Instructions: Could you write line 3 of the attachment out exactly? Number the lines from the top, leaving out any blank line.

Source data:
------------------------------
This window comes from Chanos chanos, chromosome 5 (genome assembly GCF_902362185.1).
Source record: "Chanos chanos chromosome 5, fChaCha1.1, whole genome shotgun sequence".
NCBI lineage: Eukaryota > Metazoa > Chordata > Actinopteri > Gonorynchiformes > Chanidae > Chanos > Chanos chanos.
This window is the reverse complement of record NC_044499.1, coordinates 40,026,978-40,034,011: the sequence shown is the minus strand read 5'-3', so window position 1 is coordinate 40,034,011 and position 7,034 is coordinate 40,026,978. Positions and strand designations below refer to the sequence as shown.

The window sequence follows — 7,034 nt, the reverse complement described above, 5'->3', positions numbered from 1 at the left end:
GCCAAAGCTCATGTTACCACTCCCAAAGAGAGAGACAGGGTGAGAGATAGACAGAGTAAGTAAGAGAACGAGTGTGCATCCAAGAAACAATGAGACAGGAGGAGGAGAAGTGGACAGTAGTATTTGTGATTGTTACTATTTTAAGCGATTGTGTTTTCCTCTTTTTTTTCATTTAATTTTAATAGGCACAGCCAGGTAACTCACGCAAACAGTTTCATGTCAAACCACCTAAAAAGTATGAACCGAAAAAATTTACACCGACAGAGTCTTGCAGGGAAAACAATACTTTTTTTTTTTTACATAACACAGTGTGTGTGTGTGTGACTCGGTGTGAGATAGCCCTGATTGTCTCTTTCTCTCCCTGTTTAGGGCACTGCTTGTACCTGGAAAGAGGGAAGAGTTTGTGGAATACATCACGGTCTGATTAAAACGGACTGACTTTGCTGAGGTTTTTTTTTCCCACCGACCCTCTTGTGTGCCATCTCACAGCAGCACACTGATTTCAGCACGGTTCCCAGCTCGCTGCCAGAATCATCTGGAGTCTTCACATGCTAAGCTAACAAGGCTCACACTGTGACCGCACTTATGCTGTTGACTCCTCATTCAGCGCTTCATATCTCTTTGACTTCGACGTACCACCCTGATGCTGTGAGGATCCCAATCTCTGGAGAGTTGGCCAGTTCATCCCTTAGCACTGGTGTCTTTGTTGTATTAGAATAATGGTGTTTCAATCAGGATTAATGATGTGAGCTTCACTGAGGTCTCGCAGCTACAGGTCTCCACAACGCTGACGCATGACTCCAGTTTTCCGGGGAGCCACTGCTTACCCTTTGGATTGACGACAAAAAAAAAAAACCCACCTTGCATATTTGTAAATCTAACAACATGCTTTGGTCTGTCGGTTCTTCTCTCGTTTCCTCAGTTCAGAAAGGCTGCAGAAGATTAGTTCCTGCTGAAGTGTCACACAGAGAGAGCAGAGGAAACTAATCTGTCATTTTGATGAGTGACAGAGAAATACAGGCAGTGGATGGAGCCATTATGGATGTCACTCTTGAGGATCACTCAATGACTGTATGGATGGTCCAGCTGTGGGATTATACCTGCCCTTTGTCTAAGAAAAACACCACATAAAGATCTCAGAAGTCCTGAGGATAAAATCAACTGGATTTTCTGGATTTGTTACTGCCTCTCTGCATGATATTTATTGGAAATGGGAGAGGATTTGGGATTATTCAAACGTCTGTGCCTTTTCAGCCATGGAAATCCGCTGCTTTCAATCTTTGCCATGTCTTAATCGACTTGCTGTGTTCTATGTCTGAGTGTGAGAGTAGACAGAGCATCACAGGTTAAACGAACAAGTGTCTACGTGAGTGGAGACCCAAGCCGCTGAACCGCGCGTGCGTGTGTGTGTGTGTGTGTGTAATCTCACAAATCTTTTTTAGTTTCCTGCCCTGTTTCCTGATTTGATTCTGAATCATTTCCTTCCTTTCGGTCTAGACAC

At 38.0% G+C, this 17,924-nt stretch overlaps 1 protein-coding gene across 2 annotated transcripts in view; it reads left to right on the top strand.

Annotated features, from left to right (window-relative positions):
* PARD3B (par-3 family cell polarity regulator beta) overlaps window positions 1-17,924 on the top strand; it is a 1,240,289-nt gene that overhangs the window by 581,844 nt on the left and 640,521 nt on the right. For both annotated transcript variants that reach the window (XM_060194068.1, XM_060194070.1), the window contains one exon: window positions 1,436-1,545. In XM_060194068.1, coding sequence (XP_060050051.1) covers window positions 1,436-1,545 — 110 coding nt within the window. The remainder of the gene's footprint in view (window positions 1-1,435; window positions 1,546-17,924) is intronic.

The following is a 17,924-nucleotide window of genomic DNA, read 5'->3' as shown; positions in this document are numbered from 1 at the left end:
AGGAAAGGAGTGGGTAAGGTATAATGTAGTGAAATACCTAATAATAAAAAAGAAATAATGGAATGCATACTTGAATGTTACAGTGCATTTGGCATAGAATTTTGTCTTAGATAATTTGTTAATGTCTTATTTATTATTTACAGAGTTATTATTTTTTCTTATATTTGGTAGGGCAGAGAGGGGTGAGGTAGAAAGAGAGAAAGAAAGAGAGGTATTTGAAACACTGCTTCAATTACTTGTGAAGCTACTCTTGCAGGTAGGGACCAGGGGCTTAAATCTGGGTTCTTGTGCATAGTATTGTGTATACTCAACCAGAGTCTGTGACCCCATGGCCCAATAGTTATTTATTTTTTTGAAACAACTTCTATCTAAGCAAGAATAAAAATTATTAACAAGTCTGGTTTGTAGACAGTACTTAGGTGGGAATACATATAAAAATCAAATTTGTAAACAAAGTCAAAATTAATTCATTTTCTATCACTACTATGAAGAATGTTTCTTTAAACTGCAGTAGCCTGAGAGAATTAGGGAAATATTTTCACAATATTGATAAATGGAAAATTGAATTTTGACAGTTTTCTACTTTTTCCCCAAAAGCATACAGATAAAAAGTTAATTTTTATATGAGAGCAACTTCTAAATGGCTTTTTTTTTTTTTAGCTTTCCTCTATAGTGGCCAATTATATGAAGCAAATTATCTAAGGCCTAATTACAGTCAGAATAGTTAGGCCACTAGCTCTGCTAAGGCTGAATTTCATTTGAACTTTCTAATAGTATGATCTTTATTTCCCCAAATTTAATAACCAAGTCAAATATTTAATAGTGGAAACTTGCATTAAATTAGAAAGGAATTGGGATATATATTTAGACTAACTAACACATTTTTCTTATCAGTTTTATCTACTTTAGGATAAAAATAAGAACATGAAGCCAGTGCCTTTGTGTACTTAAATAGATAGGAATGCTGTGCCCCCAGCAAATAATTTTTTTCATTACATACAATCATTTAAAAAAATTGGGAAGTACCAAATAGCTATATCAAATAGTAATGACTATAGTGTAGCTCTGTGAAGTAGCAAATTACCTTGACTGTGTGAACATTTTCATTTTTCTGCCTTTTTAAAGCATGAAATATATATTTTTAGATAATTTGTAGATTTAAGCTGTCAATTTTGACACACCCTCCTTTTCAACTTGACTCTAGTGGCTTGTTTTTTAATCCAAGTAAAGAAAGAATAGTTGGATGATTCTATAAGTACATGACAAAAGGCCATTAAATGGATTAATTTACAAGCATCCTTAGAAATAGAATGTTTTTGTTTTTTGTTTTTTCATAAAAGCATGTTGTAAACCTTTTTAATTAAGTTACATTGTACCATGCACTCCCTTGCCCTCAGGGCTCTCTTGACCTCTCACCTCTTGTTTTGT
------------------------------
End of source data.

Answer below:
NCBI lineage: Eukaryota > Metazoa > Chordata > Actinopteri > Gonorynchiformes > Chanidae > Chanos > Chanos chanos.